B. F. KILLAM, ATTORNEY-AT-LAW,
120 Wyoming ave., Scranton, Pa.
SCHOOL OF THE LACKAWANNA,"
Scranton, Pa., prepares boys and girls
for college or business; thoroughly
trains young children. Catalogue at re
quest Opens September 10.
REV. THOMA8 M. CANN,
, WALTER H. BP ELL.
MISS WORCESTER'S KINDERQAR
ten and Schol, 412 Adams avenue. Pu
pils received at all times. Next term
will open September 10.
DR. WILLIAM A. TAFT SPECIALTY
in porcelain, crown and bridge work,
Odontothreapla. Office 104 North
Was hi n gton avenue.
C. C .LAUBACH, SURGEON DENT
lst,No. 115 Wyoming avoiiue.
It. M. STRATTON, OFFICE COAL Ex
THE REPUBLIC SAVINGS AND
Loan Association wll loan you money on
easier terms and pay you better on In
vestment than any other association.
Call on S. N. Cullender, Dime Bank
O. R. CLARK ft. CO., SEEDSMEN AND
Nurserymen; store 146 Washington ave
nue; green house, 1350 North Main ave
nue, store telephone 782.
GRAND UNION TEA CO., JONES BROS.
JOS. KUETTEL, 515 LACKAWANNA
avenue. Scranton, l a., manufacturer of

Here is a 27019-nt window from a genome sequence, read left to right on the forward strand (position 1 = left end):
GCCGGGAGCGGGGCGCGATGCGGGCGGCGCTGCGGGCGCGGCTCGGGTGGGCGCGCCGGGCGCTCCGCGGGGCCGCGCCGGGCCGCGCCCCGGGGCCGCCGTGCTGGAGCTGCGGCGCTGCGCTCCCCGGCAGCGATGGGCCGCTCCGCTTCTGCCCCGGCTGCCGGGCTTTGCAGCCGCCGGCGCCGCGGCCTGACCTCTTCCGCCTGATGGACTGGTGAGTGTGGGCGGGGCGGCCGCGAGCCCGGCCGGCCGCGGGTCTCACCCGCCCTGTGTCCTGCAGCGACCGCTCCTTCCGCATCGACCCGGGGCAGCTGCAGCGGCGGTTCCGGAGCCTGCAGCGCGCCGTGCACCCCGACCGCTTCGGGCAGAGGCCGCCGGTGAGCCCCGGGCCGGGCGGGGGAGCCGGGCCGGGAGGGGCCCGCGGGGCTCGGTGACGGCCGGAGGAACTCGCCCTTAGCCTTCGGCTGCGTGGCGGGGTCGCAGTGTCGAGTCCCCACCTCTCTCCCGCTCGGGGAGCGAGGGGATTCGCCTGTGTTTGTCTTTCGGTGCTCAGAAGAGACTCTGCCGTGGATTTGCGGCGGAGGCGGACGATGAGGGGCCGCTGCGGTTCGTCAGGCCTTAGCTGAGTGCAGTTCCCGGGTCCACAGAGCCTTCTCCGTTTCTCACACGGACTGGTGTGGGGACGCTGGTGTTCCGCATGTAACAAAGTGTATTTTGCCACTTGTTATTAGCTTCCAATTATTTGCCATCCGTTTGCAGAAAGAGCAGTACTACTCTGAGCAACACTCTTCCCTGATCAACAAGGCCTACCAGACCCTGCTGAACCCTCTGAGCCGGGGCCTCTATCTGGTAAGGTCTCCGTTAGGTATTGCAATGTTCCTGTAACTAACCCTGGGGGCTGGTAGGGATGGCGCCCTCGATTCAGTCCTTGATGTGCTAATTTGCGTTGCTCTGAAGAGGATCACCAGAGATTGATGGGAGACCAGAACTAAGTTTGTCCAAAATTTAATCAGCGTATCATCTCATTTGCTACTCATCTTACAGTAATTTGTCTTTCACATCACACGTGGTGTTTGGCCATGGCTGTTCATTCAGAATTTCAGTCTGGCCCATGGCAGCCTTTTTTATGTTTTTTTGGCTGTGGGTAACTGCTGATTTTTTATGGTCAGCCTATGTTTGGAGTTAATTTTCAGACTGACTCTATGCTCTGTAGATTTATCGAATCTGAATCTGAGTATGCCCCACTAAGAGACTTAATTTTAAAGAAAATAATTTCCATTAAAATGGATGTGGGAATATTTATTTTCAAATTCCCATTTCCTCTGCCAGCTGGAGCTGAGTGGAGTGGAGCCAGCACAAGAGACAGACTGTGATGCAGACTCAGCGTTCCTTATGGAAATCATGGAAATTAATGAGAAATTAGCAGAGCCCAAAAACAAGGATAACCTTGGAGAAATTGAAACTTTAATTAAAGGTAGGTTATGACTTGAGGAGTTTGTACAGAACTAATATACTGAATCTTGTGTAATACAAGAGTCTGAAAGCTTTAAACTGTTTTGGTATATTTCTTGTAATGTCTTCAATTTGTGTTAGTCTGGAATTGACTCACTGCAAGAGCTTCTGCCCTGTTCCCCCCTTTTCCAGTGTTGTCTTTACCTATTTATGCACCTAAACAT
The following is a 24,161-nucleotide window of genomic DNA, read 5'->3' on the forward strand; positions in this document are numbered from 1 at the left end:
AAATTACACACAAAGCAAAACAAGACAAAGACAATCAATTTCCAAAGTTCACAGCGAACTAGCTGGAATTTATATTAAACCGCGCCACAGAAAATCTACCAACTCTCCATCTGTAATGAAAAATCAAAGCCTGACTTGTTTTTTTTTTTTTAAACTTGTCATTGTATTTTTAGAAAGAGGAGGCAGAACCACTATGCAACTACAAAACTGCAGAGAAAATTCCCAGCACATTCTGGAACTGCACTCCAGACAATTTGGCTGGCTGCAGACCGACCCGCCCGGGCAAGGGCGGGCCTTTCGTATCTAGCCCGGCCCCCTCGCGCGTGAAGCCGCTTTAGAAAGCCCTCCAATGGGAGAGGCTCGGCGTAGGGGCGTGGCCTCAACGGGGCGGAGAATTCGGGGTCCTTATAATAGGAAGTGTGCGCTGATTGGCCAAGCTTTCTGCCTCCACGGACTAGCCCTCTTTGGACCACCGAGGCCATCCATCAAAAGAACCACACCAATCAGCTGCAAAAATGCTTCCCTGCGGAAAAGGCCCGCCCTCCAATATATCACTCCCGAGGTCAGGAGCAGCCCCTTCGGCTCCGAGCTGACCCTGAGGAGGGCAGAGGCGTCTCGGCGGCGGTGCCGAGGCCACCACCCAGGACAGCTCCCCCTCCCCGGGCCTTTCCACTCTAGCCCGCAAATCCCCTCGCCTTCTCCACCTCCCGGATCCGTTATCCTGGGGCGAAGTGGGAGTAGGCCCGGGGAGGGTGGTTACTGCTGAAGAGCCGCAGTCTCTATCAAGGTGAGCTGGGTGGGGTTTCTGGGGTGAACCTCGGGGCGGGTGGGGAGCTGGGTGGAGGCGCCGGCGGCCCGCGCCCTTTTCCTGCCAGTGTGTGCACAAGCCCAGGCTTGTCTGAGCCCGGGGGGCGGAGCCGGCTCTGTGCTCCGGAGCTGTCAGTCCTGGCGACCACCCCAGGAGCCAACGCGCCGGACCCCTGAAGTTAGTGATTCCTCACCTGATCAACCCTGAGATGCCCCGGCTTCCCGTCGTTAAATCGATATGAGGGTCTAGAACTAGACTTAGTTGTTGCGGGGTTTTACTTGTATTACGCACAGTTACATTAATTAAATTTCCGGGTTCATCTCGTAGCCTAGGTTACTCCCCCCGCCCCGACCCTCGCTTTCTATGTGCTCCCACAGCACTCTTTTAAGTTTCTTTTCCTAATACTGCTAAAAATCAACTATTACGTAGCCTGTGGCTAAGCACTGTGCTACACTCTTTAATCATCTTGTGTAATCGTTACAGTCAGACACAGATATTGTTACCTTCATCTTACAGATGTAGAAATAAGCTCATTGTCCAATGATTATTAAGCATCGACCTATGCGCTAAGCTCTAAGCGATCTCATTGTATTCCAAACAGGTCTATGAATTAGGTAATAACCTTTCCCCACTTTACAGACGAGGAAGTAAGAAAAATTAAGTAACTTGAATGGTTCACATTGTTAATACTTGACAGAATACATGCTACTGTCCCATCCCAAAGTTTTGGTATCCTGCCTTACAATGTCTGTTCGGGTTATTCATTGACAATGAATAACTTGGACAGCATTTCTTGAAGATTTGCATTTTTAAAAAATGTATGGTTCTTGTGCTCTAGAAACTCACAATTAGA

Hotels and Restaurants.
THE ELK CAFE, 125 and 127 FRANK
lln avenue. Rates reasonable.
P. ZIEGLER, Proprietor.
W. O. 8CHENCK, Manager.
Sixteenth sLI one block east of Broad
way, at Union Square, New York.
American plan, $3.60 per day and upward.
SCRANTON HOUSE, near D., L. & W.
passenger depot Conducted on tho
European plan. VICTOR KOCH, Prop.
DAVIS & VON STORCH, ARCHITECTS.
Rooms 21, 25 and 26, Commonwealth
E. L. WALTER, ARCHITECT. OFFICE
reur of 606 Washington avenuo.
F. L. BROWN. ARCH. B. ARCHITECT,
Price building, 120 Washington avenue,
BAUER'S ORCHESTRA - MUSIC FOR
balls, picnics, parties, receptions, wed
dings and concert work furnished. For
terms address R. J. Bauer, conductor,
117 Wyoming avcnue.over Hulbert.s mu
MEGARGEE BROTHERS, PRINTERS'
supplies, envelopes, paper bags, twine.
-Warehouso, 130 Washington ave., Scran
CABS AND SECOND - HAND CAlt
rlagcs for sale. Also Hue glass Lamluu.
D. L. FOOTE, AO'T,
1533 Capouse avenue.
FRANK P. BROWN ft CO., WHOLE
aule dealers In Woodware, Cordage and
Oil cloth, 720 West Lackawanna avo.
For purity, and for improvement ot the com
plexion, nothing equals' Pozzoni's Powder.
Will bram Ton npln Wf lk.
iola with VRITTI1I
Mr?ausCbllit;, LnasofSaiual Powar in eilhtiMi,
lovoiunlsrv Emiifioai irom any cine. 11 Dffircwa, mm irfiuwir -
enusumptina or Inianity, tl.oupr box by mall, 6 boieafor Sft. Wan ty?1
guariuirr 10 cunix rvianu iu wwuvr ...
Pharmacist, cor. Wyoming Avenue and
The arest remedy for nnrTous prostration and allnerTonsdlseases of